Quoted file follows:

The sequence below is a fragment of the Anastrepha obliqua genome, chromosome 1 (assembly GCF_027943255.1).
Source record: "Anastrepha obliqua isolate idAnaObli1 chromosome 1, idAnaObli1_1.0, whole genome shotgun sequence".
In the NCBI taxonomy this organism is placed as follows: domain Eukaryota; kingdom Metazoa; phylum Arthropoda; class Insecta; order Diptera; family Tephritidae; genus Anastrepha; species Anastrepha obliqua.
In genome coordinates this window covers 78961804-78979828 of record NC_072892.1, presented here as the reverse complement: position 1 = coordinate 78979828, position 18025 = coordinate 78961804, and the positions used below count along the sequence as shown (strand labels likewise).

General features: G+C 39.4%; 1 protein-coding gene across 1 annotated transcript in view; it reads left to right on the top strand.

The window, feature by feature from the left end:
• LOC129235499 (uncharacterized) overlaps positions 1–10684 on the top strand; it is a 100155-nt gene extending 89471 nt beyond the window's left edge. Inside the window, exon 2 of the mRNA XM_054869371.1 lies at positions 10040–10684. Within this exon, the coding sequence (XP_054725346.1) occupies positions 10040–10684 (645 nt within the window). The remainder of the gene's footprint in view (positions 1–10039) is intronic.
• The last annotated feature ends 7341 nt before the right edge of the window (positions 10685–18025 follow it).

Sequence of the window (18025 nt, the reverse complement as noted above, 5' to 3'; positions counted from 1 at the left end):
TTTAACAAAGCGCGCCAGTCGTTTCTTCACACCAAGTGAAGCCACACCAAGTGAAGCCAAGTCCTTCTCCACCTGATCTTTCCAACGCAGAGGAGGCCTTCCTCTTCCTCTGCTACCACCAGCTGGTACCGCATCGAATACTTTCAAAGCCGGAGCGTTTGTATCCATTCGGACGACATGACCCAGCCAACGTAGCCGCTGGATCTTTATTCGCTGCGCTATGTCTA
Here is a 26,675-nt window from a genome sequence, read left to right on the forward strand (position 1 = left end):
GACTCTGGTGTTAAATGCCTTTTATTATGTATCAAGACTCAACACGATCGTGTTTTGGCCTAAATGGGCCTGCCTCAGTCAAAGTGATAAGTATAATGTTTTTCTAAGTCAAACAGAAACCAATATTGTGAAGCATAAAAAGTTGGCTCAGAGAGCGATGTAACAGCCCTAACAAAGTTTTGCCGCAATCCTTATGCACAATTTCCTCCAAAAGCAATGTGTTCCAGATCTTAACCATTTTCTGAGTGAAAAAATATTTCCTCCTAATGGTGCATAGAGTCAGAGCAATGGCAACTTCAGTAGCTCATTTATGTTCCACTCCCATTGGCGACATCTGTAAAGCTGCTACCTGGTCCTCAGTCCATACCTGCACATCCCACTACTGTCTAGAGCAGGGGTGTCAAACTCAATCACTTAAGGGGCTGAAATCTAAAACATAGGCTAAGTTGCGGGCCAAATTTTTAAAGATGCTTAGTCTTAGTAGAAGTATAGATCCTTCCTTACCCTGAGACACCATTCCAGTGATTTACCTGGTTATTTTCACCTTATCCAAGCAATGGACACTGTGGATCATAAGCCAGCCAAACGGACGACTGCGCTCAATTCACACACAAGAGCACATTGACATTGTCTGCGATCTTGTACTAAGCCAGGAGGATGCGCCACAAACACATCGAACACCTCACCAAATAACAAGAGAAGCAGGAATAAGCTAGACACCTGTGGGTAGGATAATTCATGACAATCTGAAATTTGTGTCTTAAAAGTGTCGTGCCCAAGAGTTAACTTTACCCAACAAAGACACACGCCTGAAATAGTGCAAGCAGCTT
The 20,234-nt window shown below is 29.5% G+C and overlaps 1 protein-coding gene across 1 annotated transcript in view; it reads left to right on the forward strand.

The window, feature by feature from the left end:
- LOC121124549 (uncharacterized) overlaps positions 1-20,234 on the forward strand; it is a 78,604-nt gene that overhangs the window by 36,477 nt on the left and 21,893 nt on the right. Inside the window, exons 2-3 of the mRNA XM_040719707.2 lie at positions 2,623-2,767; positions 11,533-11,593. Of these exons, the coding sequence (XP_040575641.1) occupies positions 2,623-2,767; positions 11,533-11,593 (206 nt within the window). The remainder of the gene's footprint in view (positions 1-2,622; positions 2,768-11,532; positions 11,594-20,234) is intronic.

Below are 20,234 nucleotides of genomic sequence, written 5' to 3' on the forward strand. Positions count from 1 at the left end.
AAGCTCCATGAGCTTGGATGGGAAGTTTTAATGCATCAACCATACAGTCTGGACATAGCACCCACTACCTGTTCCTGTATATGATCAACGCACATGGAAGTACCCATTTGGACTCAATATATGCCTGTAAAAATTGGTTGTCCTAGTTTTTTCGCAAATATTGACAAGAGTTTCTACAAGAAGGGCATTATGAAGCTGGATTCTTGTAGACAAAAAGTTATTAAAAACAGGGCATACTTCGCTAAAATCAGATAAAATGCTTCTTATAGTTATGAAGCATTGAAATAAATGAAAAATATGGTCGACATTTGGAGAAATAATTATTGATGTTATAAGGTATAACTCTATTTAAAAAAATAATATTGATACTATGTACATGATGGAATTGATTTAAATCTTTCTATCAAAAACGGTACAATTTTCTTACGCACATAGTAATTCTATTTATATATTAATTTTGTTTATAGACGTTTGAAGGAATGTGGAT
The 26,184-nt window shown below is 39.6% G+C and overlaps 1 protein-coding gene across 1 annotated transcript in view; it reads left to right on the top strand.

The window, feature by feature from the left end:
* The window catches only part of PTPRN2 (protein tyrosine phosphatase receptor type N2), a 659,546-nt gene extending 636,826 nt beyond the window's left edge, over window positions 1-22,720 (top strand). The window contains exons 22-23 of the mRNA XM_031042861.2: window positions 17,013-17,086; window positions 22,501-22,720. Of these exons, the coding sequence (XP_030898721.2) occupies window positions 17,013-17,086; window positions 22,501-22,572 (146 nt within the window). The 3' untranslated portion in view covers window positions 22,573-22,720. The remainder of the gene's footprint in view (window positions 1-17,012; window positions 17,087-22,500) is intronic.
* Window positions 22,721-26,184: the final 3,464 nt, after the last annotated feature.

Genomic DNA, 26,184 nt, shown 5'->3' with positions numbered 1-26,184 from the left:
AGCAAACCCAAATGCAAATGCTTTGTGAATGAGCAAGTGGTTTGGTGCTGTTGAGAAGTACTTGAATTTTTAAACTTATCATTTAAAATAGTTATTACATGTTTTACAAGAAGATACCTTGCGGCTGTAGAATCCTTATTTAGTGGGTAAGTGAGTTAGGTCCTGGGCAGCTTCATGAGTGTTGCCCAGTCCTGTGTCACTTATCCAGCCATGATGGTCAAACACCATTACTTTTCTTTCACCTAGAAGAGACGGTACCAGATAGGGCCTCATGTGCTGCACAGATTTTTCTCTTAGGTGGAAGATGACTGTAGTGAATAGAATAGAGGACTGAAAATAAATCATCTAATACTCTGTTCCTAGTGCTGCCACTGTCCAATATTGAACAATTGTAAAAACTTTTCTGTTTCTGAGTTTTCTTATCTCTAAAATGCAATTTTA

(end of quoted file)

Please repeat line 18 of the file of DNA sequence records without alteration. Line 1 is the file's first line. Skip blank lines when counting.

The 26,184-nt window shown below is 39.6% G+C and overlaps 1 protein-coding gene across 1 annotated transcript in view; it reads left to right on the top strand.